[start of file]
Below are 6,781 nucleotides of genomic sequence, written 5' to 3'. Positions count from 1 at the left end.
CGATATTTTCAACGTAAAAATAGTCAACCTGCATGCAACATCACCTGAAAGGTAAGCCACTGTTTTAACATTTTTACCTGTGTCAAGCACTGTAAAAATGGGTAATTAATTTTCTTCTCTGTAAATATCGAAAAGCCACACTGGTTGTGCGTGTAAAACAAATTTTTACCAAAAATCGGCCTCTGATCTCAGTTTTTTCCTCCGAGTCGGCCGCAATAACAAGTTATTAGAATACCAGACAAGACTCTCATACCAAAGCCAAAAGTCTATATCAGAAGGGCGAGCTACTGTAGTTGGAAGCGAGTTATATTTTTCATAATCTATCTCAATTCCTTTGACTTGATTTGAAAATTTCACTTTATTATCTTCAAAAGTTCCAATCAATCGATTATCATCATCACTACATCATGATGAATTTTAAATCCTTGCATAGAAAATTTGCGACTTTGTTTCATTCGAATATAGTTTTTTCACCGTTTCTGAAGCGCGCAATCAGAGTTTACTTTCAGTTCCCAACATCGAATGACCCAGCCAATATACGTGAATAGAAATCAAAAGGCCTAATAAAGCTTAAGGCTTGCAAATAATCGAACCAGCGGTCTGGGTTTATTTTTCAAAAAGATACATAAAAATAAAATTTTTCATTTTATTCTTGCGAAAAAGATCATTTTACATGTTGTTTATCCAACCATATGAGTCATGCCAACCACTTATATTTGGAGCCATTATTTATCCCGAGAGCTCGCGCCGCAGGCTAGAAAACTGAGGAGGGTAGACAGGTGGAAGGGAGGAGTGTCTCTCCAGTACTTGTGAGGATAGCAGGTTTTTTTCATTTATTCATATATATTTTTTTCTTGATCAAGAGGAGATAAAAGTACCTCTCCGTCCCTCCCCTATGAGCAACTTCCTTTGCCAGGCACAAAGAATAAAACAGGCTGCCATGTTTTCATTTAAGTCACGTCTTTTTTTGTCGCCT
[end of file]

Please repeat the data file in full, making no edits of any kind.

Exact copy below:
Below are 6,781 nucleotides of genomic sequence, written 5' to 3'. Positions count from 1 at the left end.
CGATATTTTCAACGTAAAAATAGTCAACCTGCATGCAACATCACCTGAAAGGTAAGCCACTGTTTTAACATTTTTACCTGTGTCAAGCACTGTAAAAATGGGTAATTAATTTTCTTCTCTGTAAATATCGAAAAGCCACACTGGTTGTGCGTGTAAAACAAATTTTTACCAAAAATCGGCCTCTGATCTCAGTTTTTTCCTCCGAGTCGGCCGCAATAACAAGTTATTAGAATACCAGACAAGACTCTCATACCAAAGCCAAAAGTCTATATCAGAAGGGCGAGCTACTGTAGTTGGAAGCGAGTTATATTTTTCATAATCTATCTCAATTCCTTTGACTTGATTTGAAAATTTCACTTTATTATCTTCAAAAGTTCCAATCAATCGATTATCATCATCACTACATCATGATGAATTTTAAATCCTTGCATAGAAAATTTGCGACTTTGTTTCATTCGAATATAGTTTTTTCACCGTTTCTGAAGCGCGCAATCAGAGTTTACTTTCAGTTCCCAACATCGAATGACCCAGCCAATATACGTGAATAGAAATCAAAAGGCCTAATAAAGCTTAAGGCTTGCAAATAATCGAACCAGCGGTCTGGGTTTATTTTTCAAAAAGATACATAAAAATAAAATTTTTCATTTTATTCTTGCGAAAAAGATCATTTTACATGTTGTTTATCCAACCATATGAGTCATGCCAACCACTTATATTTGGAGCCATTATTTATCCCGAGAGCTCGCGCCGCAGGCTAGAAAACTGAGGAGGGTAGACAGGTGGAAGGGAGGAGTGTCTCTCCAGTACTTGTGAGGATAGCAGGTTTTTTTCATTTATTCATATATATTTTTTTCTTGATCAAGAGGAGATAAAAGTACCTCTCCGTCCCTCCCCTATGAGCAACTTCCTTTGCCAGGCACAAAGAATAAAACAGGCTGCCATGTTTTCATTTAAGTCACGTCTTTTTTTGTCGCCT